Thursday, March 11, 2010

The African Vero Collection

On my recent travels through East Africa, I was able to buy/haggle/make trades for hand-made African beads. The beads include amber from Kenya, black and white African batik, hand-made clay from Tanzania, African wood and some very special beads that are made from paper by the women in Uganda.

The result is: The African Vero Collection, named after a 17-year-old girl at an orphanage I volunteered at in Uganda. Veronica is quite possibly one of the most ambitious teenagers I’ve ever met.

When she was just a baby her mother died of AIDS. Her father would not care for her; the youngest of seven siblings and the only girl in the family. She was brought to the orphanage, where she has been raised. Her friends there call her Vero.

Right now she is finishing her final semester of secondary school. Afterward, she plans to attend law school in a Kampala university. She’s smart enough to succeed – she has straight A’s and is the third highest scoring student in her district. The trouble is that there is no funding in place for her university.
What a shame for a young girl with such potential and drive to not be able to go to university because she cannot afford it.

Inspired by Veronica, I’ve started a Scholarship Fund to help her and the other orphaned children achieve higher levels of education. In the coming months, I’ll be talking up a storm about our fundraisers, including a special one for Mother’s Day.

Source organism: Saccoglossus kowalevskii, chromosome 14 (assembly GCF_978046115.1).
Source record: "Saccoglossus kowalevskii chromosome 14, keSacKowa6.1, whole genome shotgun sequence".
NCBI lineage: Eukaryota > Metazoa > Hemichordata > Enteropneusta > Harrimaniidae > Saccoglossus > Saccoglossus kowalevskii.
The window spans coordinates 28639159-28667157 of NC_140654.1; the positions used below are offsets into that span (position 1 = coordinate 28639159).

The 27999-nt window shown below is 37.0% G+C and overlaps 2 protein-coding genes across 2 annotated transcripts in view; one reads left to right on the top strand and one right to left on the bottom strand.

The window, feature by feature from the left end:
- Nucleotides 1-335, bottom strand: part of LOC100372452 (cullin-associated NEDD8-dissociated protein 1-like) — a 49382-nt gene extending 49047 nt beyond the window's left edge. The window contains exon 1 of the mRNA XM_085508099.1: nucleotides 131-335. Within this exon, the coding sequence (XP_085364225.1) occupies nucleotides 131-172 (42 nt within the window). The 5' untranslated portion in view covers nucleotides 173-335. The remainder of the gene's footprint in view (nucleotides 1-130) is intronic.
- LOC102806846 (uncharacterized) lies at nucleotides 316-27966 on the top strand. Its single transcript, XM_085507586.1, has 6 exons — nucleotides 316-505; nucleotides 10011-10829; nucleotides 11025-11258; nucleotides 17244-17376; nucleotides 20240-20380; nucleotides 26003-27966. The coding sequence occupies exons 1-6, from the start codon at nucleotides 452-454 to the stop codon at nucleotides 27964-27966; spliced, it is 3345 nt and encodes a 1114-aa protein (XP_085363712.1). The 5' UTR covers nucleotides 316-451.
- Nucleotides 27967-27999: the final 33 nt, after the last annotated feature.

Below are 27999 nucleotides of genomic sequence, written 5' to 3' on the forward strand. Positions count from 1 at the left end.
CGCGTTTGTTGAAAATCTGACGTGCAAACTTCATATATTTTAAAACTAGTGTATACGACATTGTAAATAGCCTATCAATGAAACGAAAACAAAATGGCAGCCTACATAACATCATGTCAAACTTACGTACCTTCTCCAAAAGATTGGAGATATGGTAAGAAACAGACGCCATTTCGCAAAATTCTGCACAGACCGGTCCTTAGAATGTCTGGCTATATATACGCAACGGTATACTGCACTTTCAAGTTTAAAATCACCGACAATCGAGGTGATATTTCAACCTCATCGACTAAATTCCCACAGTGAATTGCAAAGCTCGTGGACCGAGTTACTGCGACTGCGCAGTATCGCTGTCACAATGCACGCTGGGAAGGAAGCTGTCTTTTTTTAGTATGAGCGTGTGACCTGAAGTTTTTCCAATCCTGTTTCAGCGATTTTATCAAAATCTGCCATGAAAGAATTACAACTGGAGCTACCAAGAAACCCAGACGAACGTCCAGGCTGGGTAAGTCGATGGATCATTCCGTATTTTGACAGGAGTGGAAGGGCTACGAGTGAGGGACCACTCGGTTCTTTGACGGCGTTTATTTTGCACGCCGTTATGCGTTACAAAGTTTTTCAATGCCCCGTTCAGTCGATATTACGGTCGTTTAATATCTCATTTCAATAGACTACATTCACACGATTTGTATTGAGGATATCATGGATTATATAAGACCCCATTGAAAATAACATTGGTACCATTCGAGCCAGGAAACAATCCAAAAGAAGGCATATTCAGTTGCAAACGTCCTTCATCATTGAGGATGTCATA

As part of that, I’ve decided to donate ALL of the funds raised from this collection of jewellery to the Scholarship Fund. Because I’m not taking any profit from these sales, the pricing is different. You will see, for each piece, I’ve made a suggested donation price.

You can view photos of the jewellery on:
Facebook -
Flickr at

The jewellery was photographed by Patricia Loeppky – she did an incredible job. You can check out her photography on her Facebook page, Patrycja Loeppky Photography. Thank you, Patricia!

Also – thank you to Aynsley Morris who donated some of the beads used in these pieces. She purchased them during recent travels to Kenya and Ethiopia.

If you want to know more about the Nzirambi Orphans Talent Development Centre, check out our Facebook group at

Thank you for your support.

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